I don’t know if Breakthrough has a concerted agenda. At least with the Breakthrough Journal it seems like they are mostly looking to stir the pot. Not sure on the timing, but this could be part of the pretty interesting exchange in the Planet of No Return debate (http://goo.gl/uuXD5).

    I think there are points to consider from both sides. On one hand, given the status quo of consumption based growth, there are indeed fundamental physical limits that are increasingly harder to overcome. On the other hand technology has a way of changing fundamental physical limits in ways that just as hard to predict as the impact of humanity running head-on into those limits.

    I agree that overshoot is a very likely outcome given our track record, but I also see incredible potential in the next few decades. I think Ted and others at Breakthrough are perhaps a bit deluded by this, seeing it as inevitable instead of just one possibility, but I think Limits to Growth folks need to avoid the same kind of trap.

    Personally I have to agree with them that we are well beyond returning to a more simple “pastoral” time without having a collapse. The debate then is how we go about transforming society quickly enough to reach physical sustainability while maintaining technological and intellectual growth.

    As you put it, “A trend break is a nice idea, but more a matter of aspirations than evidence.” I’m not so sure that there is no evidence of a trend break, though. While Breakthrough relies too heavily on history (while ignoring the collapse of societies), if you look at the technology change in the last century I’d say a trend break is more than a nice idea, it’s part of the solution.

    I have some modified world models somewhere that toyed with the how something like a trend break might play out. If you’re interested, I’ll see if I can dig them up.

    1. I’m fairly sure that Breakthrough doesn’t have a concerted agenda in the sense that some of the phony think tanks funded by industry do have an agenda on climate. I think they’re true believers in what they say, and often thoughtful and thought-provoking.

      I too would agree that we’re beyond a return to a pastoral time, but I think the authors of Limits would also agree with that. There are certainly some advocates of such a thing, but it’s a fairly marginal view and therefore a straw dog argument when Breakthrough brings it to the fore as if it represents mainstream environmental or sustainability goals.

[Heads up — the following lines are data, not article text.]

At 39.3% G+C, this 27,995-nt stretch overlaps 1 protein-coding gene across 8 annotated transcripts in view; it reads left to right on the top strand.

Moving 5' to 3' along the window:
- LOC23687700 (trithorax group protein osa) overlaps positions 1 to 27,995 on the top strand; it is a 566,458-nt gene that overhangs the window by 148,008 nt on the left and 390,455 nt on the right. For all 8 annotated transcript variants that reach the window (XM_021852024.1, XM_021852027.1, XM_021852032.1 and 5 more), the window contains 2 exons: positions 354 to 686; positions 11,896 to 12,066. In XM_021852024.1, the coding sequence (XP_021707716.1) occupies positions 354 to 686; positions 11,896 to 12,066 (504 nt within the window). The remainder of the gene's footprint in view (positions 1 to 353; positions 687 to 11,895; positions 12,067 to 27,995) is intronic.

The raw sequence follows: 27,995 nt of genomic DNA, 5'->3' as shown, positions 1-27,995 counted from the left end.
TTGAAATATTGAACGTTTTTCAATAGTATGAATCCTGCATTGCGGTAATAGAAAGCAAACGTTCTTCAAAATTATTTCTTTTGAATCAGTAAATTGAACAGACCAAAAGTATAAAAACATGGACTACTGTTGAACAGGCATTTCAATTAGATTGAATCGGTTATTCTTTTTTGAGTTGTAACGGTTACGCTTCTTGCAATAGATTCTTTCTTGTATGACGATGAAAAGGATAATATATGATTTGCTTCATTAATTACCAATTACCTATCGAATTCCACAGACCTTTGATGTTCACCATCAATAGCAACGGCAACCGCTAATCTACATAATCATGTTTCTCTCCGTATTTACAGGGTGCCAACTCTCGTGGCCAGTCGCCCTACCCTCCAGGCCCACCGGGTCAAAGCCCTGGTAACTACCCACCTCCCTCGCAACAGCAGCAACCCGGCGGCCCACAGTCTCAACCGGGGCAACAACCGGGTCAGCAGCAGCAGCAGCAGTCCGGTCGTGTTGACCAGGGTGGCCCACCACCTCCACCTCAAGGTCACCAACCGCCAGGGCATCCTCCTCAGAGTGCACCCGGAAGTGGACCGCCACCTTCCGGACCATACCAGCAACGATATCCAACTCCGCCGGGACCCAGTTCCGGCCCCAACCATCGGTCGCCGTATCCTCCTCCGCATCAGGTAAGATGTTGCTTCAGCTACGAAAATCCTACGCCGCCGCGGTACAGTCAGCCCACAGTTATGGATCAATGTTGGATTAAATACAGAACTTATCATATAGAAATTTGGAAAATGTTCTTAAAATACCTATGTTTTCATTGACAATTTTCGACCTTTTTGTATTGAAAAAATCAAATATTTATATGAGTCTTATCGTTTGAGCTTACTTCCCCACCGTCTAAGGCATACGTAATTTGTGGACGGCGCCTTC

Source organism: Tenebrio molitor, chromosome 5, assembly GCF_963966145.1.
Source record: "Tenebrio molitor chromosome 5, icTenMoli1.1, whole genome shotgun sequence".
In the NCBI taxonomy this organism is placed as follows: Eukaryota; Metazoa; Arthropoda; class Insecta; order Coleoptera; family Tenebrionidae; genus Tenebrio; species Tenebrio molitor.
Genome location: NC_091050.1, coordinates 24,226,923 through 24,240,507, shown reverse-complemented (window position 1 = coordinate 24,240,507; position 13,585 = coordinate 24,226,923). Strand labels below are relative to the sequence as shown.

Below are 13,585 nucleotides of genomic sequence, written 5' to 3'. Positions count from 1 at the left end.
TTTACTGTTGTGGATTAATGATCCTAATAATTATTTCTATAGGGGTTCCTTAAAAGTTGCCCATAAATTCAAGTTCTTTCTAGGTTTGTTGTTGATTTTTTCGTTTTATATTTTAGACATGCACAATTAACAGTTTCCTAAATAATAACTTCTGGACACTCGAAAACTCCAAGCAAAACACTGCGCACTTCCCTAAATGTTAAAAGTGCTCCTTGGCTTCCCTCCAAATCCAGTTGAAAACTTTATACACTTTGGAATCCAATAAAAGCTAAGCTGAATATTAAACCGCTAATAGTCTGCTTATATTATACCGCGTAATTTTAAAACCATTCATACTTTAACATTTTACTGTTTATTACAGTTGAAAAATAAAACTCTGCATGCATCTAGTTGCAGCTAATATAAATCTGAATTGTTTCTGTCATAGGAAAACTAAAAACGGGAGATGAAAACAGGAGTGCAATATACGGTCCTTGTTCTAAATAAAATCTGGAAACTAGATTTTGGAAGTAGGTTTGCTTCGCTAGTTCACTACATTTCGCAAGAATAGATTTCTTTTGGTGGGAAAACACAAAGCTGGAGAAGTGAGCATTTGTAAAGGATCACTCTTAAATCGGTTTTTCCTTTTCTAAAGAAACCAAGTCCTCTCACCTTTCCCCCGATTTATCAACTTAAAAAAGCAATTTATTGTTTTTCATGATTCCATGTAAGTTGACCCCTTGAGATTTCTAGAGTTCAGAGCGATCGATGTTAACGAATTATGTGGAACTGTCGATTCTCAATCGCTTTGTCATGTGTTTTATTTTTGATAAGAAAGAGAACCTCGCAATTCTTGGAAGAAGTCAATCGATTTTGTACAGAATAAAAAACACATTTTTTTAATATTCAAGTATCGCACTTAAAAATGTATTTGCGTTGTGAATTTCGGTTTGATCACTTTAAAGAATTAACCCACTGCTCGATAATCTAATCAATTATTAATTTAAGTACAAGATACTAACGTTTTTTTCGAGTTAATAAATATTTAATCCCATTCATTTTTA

I would agree that there’s evidence of a trend breaks. One was the industrial revolution, which brought about big increases in welfare. The “technology” involved was broad, including social innovations like contracts and banking as well as physics and chemistry. But since then, per capita growth of the richest nations has been nearly constant, and material throughput in the economy has grown alongside it, because material efficiency improvement has been slower than growth. None of the latter-day trend breaks, like the service economy or the internet, has done much to change the pattern of increasing material throughput that’s prevailed since the industrial revolution, especially when you look at something as fundamental as carbon.

      So, to think that technology will solve the problem without any change in preferences or behavior, you have to postulate a trend break among trend breaks that lowers material throughput without a welfare penalty or rebound effect, or successful geoengineering on a limitless scale. That is what I think is evidence-free magical thinking.

      I’d be interested to see your models.

  2. I agree that there can be real damage with folk at Breakthrough promoting a “straw dog” argument as the mainstream sustainability goals. It’s unfortunate we spend so much time operating at the extremes when we try and prove points, but it seems to be a social behavior that’s hard to shake even among professionals.

    I’ll look for the models, dust them off and either post or send them along.

Leave a Reply

Your email address will not be published. Required fields are marked *